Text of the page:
The Falkirk Wheel is a rotating boat lift connecting the Forth and Clyde Canal with the Union Canal. The difference in the levels of the two canals at the wheel is 24 metres (79 ft), roughly equivalent to the height of an eight storey building. However the Union Canal is 11m higher than the aqueduct which meets the wheel, and boats must pass through a pair of locks to descend from this canal onto the aqueduct at the top of the wheel. The aqueduct could not have been positioned higher due to conflicts with the historically important Antonine Wall.

Two sets of these axe-shaped arms are attached about 25 metres (82 ft) apart to a 3.5 metres (11 ft) diameter axle. Two diametrically opposed water-filled caissons, each with a capacity of 80,000 imperial gallons (360,000 l; 96,000 US gal), are fitted between the ends of the arms.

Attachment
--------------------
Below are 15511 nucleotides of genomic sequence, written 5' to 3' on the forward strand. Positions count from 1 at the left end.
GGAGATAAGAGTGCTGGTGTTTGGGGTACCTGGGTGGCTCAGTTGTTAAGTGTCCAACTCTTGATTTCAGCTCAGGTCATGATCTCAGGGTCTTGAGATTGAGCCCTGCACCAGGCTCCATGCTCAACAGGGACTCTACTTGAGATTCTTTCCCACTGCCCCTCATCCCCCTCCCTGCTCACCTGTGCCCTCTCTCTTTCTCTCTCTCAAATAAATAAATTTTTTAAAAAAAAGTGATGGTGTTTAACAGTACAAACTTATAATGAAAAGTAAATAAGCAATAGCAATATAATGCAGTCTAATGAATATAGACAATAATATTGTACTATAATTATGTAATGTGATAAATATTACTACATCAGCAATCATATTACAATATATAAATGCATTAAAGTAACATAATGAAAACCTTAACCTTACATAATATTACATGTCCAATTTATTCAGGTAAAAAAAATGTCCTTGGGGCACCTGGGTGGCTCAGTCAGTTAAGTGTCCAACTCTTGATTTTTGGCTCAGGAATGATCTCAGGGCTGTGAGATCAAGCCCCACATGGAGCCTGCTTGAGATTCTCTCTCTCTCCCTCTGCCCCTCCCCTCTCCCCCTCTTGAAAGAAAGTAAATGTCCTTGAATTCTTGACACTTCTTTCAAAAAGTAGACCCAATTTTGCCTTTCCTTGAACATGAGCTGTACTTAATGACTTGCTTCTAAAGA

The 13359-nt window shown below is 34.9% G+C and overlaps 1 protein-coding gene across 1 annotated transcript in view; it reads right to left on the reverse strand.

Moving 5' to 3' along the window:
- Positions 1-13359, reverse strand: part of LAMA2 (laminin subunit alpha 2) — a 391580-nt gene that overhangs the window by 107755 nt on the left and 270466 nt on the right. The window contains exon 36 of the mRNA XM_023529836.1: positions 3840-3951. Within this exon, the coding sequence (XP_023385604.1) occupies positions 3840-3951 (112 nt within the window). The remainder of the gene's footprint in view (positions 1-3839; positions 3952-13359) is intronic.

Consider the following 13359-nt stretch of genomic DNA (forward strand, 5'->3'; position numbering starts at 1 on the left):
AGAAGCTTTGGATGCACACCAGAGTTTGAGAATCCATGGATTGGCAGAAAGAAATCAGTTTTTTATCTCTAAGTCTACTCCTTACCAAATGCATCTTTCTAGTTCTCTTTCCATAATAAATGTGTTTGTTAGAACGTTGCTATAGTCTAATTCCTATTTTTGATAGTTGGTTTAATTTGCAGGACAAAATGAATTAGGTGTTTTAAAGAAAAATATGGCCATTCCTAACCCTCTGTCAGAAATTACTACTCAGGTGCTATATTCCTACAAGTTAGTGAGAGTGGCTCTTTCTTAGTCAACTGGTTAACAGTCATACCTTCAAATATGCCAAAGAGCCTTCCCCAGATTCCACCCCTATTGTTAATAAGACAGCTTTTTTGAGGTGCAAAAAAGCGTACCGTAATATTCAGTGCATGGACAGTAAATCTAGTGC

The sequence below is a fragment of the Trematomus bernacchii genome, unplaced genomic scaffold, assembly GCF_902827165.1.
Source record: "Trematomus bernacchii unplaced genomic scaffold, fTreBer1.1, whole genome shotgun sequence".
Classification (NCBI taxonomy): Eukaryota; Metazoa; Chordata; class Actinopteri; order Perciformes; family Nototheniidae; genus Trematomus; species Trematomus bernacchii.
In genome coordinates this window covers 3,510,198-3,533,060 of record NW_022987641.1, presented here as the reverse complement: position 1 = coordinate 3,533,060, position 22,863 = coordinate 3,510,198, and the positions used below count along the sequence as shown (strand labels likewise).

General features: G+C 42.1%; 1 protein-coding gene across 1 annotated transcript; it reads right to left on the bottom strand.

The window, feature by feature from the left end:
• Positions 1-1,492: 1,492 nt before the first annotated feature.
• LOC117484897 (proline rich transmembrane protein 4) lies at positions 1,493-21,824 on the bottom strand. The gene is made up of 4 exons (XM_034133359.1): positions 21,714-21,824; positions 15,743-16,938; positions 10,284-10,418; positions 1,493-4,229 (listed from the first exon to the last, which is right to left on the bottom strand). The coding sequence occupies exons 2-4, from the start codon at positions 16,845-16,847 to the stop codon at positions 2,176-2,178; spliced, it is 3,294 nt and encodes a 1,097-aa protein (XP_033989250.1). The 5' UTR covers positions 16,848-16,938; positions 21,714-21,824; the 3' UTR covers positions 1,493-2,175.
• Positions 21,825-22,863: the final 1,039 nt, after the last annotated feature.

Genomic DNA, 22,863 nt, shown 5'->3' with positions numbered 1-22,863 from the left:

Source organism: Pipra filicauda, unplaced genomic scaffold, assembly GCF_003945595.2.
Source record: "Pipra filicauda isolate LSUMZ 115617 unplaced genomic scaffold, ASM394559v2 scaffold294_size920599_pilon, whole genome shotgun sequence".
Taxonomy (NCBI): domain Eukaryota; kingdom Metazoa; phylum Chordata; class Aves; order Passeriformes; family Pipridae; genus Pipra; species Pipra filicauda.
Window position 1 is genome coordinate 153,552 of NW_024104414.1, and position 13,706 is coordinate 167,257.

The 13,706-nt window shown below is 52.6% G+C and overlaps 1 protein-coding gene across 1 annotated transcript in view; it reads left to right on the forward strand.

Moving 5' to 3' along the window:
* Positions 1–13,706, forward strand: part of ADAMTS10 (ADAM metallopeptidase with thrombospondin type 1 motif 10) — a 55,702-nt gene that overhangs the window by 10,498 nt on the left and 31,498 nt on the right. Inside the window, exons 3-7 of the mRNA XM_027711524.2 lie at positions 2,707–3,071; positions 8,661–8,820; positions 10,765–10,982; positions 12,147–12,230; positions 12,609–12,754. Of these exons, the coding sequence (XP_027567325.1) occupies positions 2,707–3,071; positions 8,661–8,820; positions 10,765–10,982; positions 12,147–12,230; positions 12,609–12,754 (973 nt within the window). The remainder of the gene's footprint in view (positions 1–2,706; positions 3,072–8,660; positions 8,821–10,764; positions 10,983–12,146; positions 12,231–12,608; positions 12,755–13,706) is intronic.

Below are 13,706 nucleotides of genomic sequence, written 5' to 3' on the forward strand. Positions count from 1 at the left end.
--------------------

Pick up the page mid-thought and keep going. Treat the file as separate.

It takes just 22.5 kilowatts (30.2 hp) to power the electric motors, which consume just 1.5 kilowatt-hours (5.4 MJ) of energy in four minutes, roughly the same as boiling eight kettles of water.

The wheel is the only rotating boat lift of its kind in the world, and is regarded as an engineering landmark for Scotland.

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